Pep and the "boys" were making good time. Of course, they would have preferred a short, fifteen mile run to safety rather than forty.
Pep's plan had taken advantage of a truck-ride to within a night's march of where the high school. Nobody on Ann Arbor's side was expecting a truck to sneak in from the Buffer-Zone.
They spent the day in a mosquito-infested wild-life sanctuary. Since everything larger than tadpole in the sanctuary had been harvested for meat, Pep and the squad had been the only food available to the mosquitoes.
After a hellish day, the squad moved to the high school and burned through their ammo load.
Now they were hoofing it north and then west. They alternated running a couple of miles north and then turned on a convenient gravel road and hoofed it another couple-three miles west.
Pep didn't want make it easy for pursuers to guess what road they would be on. There is no point in making it easy for pursuers to set up a road-block that will catch you.
Nobody bothered them.
None of the local residents called the authorities to inform them that a nearly silent group of men had run past their farm.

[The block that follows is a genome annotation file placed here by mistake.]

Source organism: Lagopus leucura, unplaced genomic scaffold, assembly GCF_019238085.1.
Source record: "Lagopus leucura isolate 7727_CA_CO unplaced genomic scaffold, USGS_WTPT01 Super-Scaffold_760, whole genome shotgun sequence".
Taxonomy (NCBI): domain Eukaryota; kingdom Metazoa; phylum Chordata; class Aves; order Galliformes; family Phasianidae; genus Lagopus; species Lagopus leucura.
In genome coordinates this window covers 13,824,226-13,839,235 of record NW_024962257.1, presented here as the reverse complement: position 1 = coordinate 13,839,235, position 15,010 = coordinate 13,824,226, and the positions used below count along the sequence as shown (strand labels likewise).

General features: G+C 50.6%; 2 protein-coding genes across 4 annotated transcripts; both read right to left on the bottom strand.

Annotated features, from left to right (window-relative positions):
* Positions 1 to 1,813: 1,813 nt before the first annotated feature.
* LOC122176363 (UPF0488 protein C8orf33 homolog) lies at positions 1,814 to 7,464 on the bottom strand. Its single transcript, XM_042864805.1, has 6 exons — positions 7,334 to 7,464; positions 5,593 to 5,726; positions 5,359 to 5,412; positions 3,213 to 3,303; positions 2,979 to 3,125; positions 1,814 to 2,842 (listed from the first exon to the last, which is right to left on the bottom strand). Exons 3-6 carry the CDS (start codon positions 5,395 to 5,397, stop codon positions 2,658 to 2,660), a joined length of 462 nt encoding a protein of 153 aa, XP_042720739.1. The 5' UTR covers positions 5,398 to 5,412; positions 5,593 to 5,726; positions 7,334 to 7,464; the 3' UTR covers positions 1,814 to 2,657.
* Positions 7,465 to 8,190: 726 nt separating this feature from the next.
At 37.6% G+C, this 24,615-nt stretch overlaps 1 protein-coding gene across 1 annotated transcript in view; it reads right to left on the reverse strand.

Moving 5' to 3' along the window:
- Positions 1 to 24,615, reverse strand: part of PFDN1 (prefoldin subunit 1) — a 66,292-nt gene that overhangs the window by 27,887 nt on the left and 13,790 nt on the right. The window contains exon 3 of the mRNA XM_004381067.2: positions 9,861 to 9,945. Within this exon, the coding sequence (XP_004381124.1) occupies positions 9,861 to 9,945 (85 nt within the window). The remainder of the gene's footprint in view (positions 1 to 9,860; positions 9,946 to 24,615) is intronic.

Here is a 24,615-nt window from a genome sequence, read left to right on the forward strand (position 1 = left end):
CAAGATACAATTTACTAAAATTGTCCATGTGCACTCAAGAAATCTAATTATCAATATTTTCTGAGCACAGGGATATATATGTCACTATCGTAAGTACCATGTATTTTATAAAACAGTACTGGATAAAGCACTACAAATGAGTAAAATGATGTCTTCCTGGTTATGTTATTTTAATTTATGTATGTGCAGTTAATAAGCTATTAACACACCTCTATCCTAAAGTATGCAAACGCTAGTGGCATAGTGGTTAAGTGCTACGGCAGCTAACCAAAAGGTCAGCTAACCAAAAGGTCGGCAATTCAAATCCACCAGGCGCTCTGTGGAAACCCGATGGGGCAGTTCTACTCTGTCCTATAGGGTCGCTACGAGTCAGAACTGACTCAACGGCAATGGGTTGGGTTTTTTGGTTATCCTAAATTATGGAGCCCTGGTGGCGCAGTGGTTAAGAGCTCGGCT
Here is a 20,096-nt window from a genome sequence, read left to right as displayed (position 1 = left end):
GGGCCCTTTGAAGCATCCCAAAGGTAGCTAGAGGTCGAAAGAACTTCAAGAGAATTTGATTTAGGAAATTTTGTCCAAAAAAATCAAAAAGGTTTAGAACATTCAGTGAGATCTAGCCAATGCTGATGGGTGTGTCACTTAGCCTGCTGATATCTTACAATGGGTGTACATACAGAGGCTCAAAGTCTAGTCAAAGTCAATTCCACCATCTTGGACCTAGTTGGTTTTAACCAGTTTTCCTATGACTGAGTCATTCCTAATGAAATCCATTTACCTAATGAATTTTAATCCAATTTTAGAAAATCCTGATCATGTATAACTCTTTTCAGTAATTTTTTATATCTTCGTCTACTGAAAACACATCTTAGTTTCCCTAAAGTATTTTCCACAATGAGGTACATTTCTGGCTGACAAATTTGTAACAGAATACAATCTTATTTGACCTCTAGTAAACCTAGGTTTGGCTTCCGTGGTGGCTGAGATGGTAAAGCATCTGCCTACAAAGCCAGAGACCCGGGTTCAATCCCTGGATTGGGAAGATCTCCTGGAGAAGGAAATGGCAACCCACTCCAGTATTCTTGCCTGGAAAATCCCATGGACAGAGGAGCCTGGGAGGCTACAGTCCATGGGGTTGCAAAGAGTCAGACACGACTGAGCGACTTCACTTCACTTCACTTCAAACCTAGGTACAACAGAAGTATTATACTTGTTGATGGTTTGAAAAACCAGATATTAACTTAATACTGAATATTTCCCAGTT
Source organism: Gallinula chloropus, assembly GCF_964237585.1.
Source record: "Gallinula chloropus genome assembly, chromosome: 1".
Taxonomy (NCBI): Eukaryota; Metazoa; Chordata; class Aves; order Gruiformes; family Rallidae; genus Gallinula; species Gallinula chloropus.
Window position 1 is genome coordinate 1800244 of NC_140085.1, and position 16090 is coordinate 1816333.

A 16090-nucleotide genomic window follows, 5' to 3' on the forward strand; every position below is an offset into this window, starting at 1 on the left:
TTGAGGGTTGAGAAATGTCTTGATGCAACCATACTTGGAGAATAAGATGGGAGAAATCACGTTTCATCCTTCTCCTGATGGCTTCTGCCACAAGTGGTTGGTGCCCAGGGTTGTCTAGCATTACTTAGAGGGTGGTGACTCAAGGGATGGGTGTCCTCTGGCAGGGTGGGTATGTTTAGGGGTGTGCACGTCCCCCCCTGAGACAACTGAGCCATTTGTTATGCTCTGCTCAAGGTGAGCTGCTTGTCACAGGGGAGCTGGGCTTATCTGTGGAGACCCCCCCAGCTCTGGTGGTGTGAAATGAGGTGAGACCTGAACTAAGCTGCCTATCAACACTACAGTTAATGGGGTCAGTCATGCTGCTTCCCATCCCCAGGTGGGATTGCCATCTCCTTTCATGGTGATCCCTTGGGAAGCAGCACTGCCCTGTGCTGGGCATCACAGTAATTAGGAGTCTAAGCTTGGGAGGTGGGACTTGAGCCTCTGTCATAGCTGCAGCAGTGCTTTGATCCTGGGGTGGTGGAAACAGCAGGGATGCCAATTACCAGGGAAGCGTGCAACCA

The good citizens of Ann Arbor had been well trained to mind their own business.
Sayed's troops somehow deduced the mortar shells were coming in from the north. Squads raced west and north intending to cut off the attackers before they made it to safety.
Things looked grim, that is, until twenty of Sayed's fighters who had been making good time on Allen Road tumbled headlong into the ambush.
The locals had informants everywhere and this was their home-turf. The resulting fire-fight dwarfed the little dust-up on the rail grade. None of Sayed's troops who were traveling west on Allen Road survived. The locals noted the uniforms, such as they wore, and that hardened their dislike of the Ann Arbor fighters.
"Hey, I found one who is alive!" the first responder yelled.
Performing a quick, preliminary examination the responder determined that the victim had probable spinal damage. He could not move his legs or toes, nor could he feel pain in his lower extremities. The victim's pupils did not dilate evenly. The patient could blink his eyes on command but did not appear to be able to speak.
"I need a back-board over here!" the first responder yelled.
The scene of the aerial bombing was a total goat festival.
Fighters with semi-automatic weapons were scanning the sky. Magazines were in place and live rounds were in the chamber.
Klieg lights lit the area and swept the sky.
Secret police were rounding up "suspects" from nearby neighborhoods on the possibility that they had helped target the house.
People with actual military experience tried to point out that multiple, 100 pound bombs would have leveled entire neighborhoods, not just two houses.
They were, of course, ignored. Thousands of people had heard the planes fly in from the west and then bomb the houses by the church.
Nobody was looking for Pepperoni and his squad.